Reflections for Sunday, December 27, 2015

Meditation and Questions for Reflection or Group Discussion

Mass Readings:
1st Reading Sirach 3:2-6, 12-14
2nd Reading: Colossians 3:12-21
Responsorial: Psalm 128:1-5
Gospel: Luke 2:41-52

The Holy Family, Our Model of Faith and Trust and Love and Unity

He went down with them … and was obedient to them. (Luke 2:51)

Today is not a national celebration like France’s Bastille Day. It’s not a military holiday like Anzac Day in New Zealand and Australia. It’s not a labor holiday like the ones celebrated in the United States, Canada, or Egypt. But it ought to be. Today is the feast of the Holy Family.

We like to think of the Holy Family as “perfect,” full of joy and problem free, but that’s not really the case. Theirs is the story of a woman suspected of adultery, a man anxiously planning a divorce, and a family forced to emigrate to a foreign land. It’s the story of a couple learning how to cope with their son’s unconventional behavior—something we read about in today’s Gospel. It’s also the sad story of a woman who first loses her husband and then watches as her only child is unjustly executed by the state.

Yes, this family was holy, but it was also very human—dealing with human issues on a daily basis, just like us. That means they know our family’s ups and downs as well.

St. Ignatius of Loyola used to pray before a painting of the Holy Family. He liked to imagine himself joining them for dinner or working with Joseph and Jesus in the carpentry shop, asking the Holy Spirit to give him new insights as he did. Isn’t this something each of us can do—especially as we think about their very human life together?

Here are some things to think about as you gaze at the Holy Family: first, your family is not ordinary in God’s eyes. Every family is special to him. Every family receives his favor. Second, your family can make a difference in this world. Dream big, then try to do good for God. Third, it really is possible for your family to be a holy family. Just try to live in God’s love, and it will happen.

“Jesus, Mary, and Joseph, please pray for all families. Let us become more and more like you.”

(Many thanks to The Word Among Us (www.wau.org) for allowing us to use meditations from their monthly devotional magazine. Used with permission.)

Questions for Reflection or Discussion

  1. The first reading addresses the “honor” and “respect” due our parents. If your parents are still alive, what practical steps can you take to demonstrate more honor and respect for them? Also, why do you think it is important to ask them to forgive you for any times that you fell short of giving them honor and respect? If your parents are not alive, you may still want to repent to God for those times. And, of course, to pray for them.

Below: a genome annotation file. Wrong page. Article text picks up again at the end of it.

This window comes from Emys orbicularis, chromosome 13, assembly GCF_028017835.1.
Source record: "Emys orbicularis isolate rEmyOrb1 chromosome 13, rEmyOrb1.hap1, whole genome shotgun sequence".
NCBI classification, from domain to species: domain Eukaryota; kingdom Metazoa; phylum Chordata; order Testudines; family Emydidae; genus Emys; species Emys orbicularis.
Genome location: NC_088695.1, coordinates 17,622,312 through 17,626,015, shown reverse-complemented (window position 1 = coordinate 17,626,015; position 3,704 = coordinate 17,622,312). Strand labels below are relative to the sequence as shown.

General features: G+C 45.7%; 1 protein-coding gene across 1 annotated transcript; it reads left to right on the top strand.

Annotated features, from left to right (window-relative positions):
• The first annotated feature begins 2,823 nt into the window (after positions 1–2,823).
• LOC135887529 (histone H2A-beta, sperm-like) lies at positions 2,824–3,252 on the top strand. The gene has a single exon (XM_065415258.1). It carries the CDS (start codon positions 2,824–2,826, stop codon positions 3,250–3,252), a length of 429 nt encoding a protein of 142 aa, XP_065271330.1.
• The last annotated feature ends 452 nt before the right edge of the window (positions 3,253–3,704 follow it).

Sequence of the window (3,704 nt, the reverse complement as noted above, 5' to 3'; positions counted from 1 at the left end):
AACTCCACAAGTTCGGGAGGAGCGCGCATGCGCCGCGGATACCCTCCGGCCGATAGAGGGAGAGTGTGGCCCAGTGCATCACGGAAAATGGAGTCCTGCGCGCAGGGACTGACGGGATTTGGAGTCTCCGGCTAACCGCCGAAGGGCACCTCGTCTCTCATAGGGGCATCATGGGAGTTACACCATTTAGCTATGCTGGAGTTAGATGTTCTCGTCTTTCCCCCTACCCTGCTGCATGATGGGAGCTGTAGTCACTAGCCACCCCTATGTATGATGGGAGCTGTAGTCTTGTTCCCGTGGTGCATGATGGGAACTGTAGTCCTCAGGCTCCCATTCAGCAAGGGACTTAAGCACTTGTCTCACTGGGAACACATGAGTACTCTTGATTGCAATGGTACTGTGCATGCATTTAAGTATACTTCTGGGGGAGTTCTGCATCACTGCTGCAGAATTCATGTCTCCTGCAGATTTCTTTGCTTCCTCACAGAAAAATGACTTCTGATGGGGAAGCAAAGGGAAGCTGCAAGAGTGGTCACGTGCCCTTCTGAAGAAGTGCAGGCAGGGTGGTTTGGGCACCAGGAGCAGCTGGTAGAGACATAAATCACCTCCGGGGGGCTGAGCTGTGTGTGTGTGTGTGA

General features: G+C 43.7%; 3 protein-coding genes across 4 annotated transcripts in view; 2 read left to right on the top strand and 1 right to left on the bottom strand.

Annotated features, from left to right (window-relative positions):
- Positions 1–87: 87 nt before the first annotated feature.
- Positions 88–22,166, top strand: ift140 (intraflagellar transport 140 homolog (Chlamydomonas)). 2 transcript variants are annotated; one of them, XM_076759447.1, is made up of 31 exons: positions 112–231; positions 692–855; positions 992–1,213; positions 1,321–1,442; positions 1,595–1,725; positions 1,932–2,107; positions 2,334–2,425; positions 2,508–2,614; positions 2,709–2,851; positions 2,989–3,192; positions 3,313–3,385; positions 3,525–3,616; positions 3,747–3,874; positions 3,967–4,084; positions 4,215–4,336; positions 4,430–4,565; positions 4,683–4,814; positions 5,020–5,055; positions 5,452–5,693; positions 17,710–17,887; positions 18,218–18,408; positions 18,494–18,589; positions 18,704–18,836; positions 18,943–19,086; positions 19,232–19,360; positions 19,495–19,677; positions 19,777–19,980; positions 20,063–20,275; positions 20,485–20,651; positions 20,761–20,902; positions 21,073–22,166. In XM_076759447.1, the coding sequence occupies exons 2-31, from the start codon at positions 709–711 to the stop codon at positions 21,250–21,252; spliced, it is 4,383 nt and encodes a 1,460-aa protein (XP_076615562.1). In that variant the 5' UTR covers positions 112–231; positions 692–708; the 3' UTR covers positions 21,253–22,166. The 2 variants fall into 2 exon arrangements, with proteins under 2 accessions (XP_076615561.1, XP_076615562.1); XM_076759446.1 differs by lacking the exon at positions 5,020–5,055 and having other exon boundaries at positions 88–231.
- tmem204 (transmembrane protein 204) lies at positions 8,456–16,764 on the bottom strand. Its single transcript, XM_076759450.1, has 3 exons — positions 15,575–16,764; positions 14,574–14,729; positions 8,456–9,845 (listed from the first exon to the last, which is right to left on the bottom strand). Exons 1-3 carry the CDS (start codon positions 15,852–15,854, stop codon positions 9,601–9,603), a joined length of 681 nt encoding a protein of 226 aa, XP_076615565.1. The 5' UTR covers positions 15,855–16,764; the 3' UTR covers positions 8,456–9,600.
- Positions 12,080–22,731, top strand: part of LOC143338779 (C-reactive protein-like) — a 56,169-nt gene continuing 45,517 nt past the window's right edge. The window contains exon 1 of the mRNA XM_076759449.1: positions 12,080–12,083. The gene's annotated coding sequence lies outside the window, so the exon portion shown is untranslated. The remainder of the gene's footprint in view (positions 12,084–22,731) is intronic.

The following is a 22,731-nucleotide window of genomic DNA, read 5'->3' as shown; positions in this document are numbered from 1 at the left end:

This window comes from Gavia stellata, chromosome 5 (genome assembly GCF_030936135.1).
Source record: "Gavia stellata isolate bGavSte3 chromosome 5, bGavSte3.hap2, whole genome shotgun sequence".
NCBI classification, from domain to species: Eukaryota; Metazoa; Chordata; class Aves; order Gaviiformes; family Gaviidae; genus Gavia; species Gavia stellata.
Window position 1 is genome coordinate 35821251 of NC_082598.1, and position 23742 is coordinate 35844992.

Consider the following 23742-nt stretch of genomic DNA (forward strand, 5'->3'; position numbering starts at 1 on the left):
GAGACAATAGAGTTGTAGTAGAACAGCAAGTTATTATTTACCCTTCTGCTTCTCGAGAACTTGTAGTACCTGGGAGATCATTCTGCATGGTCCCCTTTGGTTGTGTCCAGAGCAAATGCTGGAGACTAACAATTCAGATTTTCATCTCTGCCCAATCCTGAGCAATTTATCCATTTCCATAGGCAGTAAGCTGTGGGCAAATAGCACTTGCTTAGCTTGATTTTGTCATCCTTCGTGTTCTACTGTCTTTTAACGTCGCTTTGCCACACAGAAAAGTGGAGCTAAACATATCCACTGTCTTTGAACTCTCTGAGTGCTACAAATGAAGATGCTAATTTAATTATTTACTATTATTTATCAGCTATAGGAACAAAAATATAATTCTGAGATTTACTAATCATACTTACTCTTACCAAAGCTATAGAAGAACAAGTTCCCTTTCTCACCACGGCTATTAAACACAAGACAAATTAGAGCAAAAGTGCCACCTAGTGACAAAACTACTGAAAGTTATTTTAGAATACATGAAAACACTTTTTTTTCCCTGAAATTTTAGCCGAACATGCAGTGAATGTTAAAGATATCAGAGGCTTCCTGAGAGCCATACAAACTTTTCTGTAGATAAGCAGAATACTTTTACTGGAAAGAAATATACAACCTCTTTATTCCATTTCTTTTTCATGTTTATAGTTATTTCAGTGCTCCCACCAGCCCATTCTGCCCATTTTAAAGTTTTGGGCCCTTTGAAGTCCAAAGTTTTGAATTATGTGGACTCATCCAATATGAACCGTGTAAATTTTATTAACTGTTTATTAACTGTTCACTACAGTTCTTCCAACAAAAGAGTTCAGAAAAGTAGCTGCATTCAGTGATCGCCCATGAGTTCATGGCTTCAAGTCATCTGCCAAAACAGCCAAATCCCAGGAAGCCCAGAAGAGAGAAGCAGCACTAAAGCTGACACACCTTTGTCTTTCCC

2. The Responsorial Psalm begins with these words: “Blessed is everyone who fears the Lord, who walks in his ways.” What do the words, “fear the Lord” mean to you? Why is it much more than just being afraid of God?
  3. The Responsorial Psalm also describes the many blessings of fearing the Lord. How would you describe them?
  4. In the Second Reading, St. Paul tells us that the authentic atmosphere of a profoundly Christian life is made up of compassion, kindness, humility, gentleness, patience, forgiveness, thanksgiving, and above all, love. How can you foster these characteristics in a greater way in your family life or in your relationships with other family members?
  5. In the Gospel, we see the Holy Family as a model of unity and love in spite of their anxious response to their difficult three-day separation from Jesus. We also see Jesus, in spite of being filled with the urgency to be in his Father’s House, nevertheless, living in whole-hearted obedience to Mary and Joseph. What about you? What are the “urgencies” of your life that can keep you from being more obedient to God’s plan? What are some steps you can take during your busy days to be more in tune with the Lord’s will and to allow the Holy Spirit to lead you and guide you?
  6. The last paragraph of the meditation begins with these words: “Here are some things to think about as you gaze at the Holy Family: first, your family is not ordinary in God’s eyes. Every family is special to him. Every family receives his favor.” How would you describe the ways God might consider your family “special” in his eyes? In what ways have you and your family received God’s “favor”? What are some ways your family can pass this “favor” on to others and “make a difference in this world”?
  7. Take some time now to consecrate your family to the Lord and ask Jesus, Mary, and Joseph to pray for all families that they would live in faith and trust and unity and love – as they were able to do. Use the prayer at the end of the meditation as the starting point.

These reflection questions are provided courtesy of The Word Among Us.